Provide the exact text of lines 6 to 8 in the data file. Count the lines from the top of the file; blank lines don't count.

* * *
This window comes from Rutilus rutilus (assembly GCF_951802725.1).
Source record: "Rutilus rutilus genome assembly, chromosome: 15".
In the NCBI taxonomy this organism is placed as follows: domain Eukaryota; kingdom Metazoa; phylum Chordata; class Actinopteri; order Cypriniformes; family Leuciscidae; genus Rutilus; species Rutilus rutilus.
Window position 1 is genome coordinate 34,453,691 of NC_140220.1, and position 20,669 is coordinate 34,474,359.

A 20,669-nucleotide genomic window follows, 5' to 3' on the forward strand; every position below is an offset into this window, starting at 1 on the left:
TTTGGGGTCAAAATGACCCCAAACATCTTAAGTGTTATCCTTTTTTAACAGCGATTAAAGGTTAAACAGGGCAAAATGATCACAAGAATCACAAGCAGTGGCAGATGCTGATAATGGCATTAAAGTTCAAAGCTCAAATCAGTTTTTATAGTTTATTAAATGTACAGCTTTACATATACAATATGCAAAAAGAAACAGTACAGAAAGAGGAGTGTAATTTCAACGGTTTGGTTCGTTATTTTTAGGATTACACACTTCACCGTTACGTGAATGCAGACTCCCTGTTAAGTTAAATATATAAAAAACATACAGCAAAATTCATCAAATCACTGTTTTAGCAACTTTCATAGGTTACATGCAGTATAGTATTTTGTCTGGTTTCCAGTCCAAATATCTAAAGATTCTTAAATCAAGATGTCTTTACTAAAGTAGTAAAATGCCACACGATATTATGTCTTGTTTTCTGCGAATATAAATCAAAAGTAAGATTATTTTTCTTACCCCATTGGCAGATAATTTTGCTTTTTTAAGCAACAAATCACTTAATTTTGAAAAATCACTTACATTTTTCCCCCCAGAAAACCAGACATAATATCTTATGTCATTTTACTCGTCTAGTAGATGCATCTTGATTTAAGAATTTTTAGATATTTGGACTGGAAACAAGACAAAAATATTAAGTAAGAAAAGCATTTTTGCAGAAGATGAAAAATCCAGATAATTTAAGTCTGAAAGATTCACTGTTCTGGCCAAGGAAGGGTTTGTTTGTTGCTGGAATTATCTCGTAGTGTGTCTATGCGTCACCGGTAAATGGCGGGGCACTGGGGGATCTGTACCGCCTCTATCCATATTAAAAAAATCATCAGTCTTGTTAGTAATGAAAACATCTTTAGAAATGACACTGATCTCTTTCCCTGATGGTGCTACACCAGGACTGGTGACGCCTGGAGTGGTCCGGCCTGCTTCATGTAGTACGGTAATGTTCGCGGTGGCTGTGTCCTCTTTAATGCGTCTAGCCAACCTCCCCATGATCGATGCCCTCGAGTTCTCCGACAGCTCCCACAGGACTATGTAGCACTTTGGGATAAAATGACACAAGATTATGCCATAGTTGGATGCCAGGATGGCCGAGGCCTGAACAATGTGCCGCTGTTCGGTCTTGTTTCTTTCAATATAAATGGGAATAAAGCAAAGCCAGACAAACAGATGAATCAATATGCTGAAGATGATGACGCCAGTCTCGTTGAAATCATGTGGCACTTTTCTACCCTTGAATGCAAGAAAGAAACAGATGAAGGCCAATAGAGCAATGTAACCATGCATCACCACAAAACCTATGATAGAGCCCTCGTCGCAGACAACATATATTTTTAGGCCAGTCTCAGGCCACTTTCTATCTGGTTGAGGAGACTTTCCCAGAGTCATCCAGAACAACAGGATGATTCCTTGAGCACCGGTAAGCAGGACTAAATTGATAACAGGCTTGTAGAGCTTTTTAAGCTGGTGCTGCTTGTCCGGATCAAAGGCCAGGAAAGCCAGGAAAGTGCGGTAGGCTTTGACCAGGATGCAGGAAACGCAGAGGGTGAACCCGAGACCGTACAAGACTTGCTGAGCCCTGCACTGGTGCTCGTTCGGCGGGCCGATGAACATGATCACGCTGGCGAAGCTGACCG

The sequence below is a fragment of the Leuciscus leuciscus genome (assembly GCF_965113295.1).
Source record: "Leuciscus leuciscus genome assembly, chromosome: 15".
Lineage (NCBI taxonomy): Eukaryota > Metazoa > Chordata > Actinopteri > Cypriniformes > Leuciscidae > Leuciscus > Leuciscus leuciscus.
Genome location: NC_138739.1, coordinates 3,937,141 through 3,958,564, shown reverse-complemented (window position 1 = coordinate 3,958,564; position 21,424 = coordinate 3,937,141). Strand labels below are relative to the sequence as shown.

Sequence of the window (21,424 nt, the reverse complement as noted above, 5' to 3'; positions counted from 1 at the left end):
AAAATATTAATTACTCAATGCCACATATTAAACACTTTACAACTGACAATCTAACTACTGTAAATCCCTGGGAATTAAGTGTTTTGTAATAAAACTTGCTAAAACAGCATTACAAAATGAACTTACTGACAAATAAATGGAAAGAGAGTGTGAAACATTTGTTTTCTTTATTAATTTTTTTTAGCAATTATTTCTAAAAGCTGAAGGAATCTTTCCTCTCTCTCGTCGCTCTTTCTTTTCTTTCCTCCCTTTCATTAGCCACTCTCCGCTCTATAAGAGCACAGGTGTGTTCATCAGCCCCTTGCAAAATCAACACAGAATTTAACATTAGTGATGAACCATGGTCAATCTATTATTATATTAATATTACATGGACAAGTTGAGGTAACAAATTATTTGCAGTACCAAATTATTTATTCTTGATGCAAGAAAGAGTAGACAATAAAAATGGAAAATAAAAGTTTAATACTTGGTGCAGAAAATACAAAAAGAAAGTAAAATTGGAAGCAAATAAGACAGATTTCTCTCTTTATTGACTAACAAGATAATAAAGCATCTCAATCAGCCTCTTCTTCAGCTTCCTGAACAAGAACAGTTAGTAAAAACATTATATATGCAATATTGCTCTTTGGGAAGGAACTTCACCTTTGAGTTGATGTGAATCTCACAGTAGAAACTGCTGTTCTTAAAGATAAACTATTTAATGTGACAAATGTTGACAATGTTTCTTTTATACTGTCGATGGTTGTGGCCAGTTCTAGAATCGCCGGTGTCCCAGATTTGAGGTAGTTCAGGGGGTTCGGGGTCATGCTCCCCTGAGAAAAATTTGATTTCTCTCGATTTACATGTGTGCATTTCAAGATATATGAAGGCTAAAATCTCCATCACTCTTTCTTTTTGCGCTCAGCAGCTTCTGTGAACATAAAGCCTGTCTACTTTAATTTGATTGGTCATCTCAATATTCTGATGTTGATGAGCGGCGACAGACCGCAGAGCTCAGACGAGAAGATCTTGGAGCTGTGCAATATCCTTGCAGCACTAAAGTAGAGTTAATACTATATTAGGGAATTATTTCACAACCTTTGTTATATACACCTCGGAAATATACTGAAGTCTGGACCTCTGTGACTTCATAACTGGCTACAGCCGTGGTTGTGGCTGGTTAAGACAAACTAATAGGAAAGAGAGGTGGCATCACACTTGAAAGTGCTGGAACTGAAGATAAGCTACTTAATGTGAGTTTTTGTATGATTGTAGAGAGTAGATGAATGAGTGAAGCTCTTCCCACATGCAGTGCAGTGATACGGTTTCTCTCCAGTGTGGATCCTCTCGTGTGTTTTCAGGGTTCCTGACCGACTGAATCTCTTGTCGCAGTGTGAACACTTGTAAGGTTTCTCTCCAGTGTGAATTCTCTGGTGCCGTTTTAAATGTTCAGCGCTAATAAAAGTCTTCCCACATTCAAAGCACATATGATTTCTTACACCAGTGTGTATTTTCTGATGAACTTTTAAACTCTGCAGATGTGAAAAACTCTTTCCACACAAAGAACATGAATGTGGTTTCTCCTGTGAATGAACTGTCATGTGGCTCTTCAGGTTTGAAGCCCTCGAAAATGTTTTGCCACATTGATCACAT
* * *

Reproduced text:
TTTGGGGTCAAAATGACCCCAAACATCTTAAGTGTTATCCTTTTTTAACAGCGATTAAAGGTTAAACAGGGCAAAATGATCACAAGAATCACAAGCAGTGGCAGATGCTGATAATGGCATTAAAGTTCAAAGCTCAAATCAGTTTTTATAGTTTATTAAATGTACAGCTTTACATATACAATATGCAAAAAGAAACAGTACAGAAAGAGGAGTGTAATTTCAACGGTTTGGTTCGTTATTTTTAGGATTACACACTTCACCGTTACGTGAATGCAGACTCCCTGTTAAGTTAAATATATAAAAAACATACAGCAAAATTCATCAAATCACTGTTTTAGCAACTTTCATAGGTTACATGCAGTATAGTATTTTGTCTGGTTTCCAGTCCAAATATCTAAAGATTCTTAAATCAAGATGTCTTTACTAAAGTAGTAAAATGCCACACGATATTATGTCTTGTTTTCTGCGAATATAAATCAAAAGTAAGATTATTTTTCTTACCCCATTGGCAGATAATTTTGCTTTTTTAAGCAACAAATCACTTAATTTTGAAAAATCACTTACATTTTTCCCCCCAGAAAACCAGACATAATATCTTATGTCATTTTACTCGTCTAGTAGATGCATCTTGATTTAAGAATTTTTAGATATTTGGACTGGAAACAAGACAAAAATATTAAGTAAGAAAAGCATTTTTGCAGAAGATGAAAAATCCAGATAATTTAAGTCTGAAAGATTCACTGTTCTGGCCAAGGAAGGGTTTGTTTGTTGCTGGAATTATCTCGTAGTGTGTCTATGCGTCACCGGTAAATGGCGGGGCACTGGGGGATCTGTACCGCCTCTATCCATATTAAAAAAATCATCAGTCTTGTTAGTAATGAAAACATCTTTAGAAATGACACTGATCTCTTTCCCTGATGGTGCTACACCAGGACTGGTGACGCCTGGAGTGGTCCGGCCTGCTTCATGTAGTACGGTAATGTTCGCGGTGGCTGTGTCCTCTTTAATGCGTCTAGCCAACCTCCCCATGATCGATGCCCTCGAGTTCTCCGACAGCTCCCACAGGACTATGTAGCACTTTGGGATAAAATGACACAAGATTATGCCATAGTTGGATGCCAGGATGGCCGAGGCCTGAACAATGTGCCGCTGTTCGGTCTTGTTTCTTTCAATATAAATGGGAATAAAGCAAAGCCAGACAAACAGATGAATCAATATGCTGAAGATGATGACGCCAGTCTCGTTGAAATCATGTGGCACTTTTCTACCCTTGAATGCAAGAAAGAAACAGATGAAGGCCAATAGAGCAATGTAACCATGCATCACCACAAAACCTATGATAGAGCCCTCGTCGCAGACAACATATATTTTTAGGCCAGTCTCAGGCCACTTTCTATCTGGTTGAGGAGACTTTCCCAGAGTCATCCAGAACAACAGGATGATTCCTTGAGCACCGGTAAGCAGGACTAAATTGATAACAGGCTTGTAGAGCTTTTTAAGCTGGTGCTGCTTGTCCGGATCAAAGGCCAGGAAAGCCAGGAAAGTGCGGTAGGCTTTGACCAGGATGCAGGAAACGCAGAGGGTGAACCCGAGACCGTACAAGACTTGCTGAGCCCTGCACTGGTGCTCGTTCGGCGGGCCGATGAACATGATCACGCTGGCGAAGCTGACCG

The sequence below is a fragment of the Leuciscus leuciscus genome (assembly GCF_965113295.1).
Source record: "Leuciscus leuciscus genome assembly, chromosome: 15".